Stories
Slash Boxes
Comments

SoylentNews is people

posted by hubie on Sunday May 12, @11:35PM   Printer-friendly
from the but-why-does-it-do-youtube? dept.

Nokia 3210 phone relaunched for 25th anniversary – and yes, there's Snake:

One of the most popular early mobile phones – the Nokia 3210 – has been relaunched to mark the device's 25th anniversary.

Human Mobile Devices (HMD), the maker of Nokia phones, said it had relaunched the "cultural icon" as demand for simpler devices as part of a digital detox was rising.

The revamped 3210 includes a two-megapixel camera, supports 4G calling and will still include classic mobile game Snake, HMD confirmed, with the device priced at £74.99 (US$94).

"The Nokia 3210, a cultural icon, is back at the pinnacle of the global dumbphone boom as consumers look to balance their screen time usage with a digital detox," Lars Silberbauer, HMD's chief marketing officer, said.

[...] Mobile phone expert Ben Wood, founder of the virtual Mobile Phone Museum, said the original Nokia 3210 has a "special place in many consumers' hearts" as one of the bestselling mobile phones of all time.

See also:


Original Submission

This discussion was created by hubie (1068) for logged-in users only. Log in and try again!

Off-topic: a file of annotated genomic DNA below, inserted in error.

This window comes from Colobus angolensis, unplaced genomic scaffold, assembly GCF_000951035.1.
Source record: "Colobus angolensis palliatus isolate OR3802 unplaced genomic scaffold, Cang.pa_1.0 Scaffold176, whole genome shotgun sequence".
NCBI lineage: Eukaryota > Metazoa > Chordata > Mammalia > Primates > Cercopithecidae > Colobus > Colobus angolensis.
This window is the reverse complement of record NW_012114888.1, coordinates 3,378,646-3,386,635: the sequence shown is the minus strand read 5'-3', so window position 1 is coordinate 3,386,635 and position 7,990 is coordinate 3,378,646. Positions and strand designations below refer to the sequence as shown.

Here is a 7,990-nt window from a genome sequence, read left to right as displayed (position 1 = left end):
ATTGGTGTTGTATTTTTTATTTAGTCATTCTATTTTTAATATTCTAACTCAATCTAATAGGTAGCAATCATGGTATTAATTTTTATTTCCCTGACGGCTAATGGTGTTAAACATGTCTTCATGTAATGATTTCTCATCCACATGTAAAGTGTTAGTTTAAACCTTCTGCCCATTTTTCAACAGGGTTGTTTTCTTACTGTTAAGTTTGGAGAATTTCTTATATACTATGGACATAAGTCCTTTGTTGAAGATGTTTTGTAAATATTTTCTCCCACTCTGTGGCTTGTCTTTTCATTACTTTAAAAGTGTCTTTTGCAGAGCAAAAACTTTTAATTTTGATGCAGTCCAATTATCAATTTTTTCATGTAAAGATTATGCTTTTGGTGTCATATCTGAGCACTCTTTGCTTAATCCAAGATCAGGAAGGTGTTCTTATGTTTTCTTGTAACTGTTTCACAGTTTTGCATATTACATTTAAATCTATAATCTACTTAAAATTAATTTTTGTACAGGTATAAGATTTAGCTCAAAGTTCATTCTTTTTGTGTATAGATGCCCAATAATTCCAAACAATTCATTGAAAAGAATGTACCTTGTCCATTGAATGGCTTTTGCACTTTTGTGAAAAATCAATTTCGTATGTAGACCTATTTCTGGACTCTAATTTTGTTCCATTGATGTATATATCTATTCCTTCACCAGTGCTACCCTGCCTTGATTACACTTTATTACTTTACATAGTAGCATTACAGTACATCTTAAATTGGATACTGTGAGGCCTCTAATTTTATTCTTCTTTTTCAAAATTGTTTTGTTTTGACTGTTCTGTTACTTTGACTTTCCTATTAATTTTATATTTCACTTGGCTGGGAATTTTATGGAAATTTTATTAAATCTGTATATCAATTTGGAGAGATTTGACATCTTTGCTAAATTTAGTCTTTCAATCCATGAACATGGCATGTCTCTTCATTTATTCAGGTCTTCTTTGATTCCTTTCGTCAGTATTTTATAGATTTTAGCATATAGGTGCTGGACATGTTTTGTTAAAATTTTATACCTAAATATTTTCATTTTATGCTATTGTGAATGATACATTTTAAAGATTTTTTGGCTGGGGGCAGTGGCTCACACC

Display Options Threshold/Breakthrough Mark All as Read Mark All as Unread
The Fine Print: The following comments are owned by whoever posted them. We are not responsible for them in any way.
(1)
  • (Score: 1, Informative) by Anonymous Coward on Monday May 13, @12:24AM (2 children)

    by Anonymous Coward on Monday May 13, @12:24AM (#1356730)

    Old phones did a couple of things really well, especially flip phones.
    They weren't designed to have sheeple permanently staring at them.

    Indication of messages w/o turning on the display
    A clock

    KaiOS dumbed-down Android flip phones are crap.

  • (Score: 3, Interesting) by drussell on Monday May 13, @12:24AM

    by drussell (2678) on Monday May 13, @12:24AM (#1356731) Journal

    I would still be using my good ol' 6160 if Rogers hadn't shut down the TDMA network in the mid 2000s...

    The original 3210 was somewhat similar functionality-wise, but a bit chunkier physically and a GSM radio with SIM card.

  • (Score: 5, Touché) by Anonymous Coward on Monday May 13, @12:30AM (6 children)

    by Anonymous Coward on Monday May 13, @12:30AM (#1356733)

    So it has all of the nostalgia of the old phone, but upgraded with all of today's digital tracking and surveillance we've come to love?

    • (Score: 5, Insightful) by Rosco P. Coltrane on Monday May 13, @03:21AM (2 children)

      by Rosco P. Coltrane (4757) on Monday May 13, @03:21AM (#1356753)

      It's like the new Fiat 500, the new Mini or the new VW bus: they have nothing to do with the original vehicles. They're just branded to appeal to nostalgia.

      Similarly, in 2007, I bought a "new" HP-35 [wikipedia.org]: it was nothing like the original HP-35: it had a crap keyboard and I regretted it instantly. But HP got my money because I had fond memories of the real thing.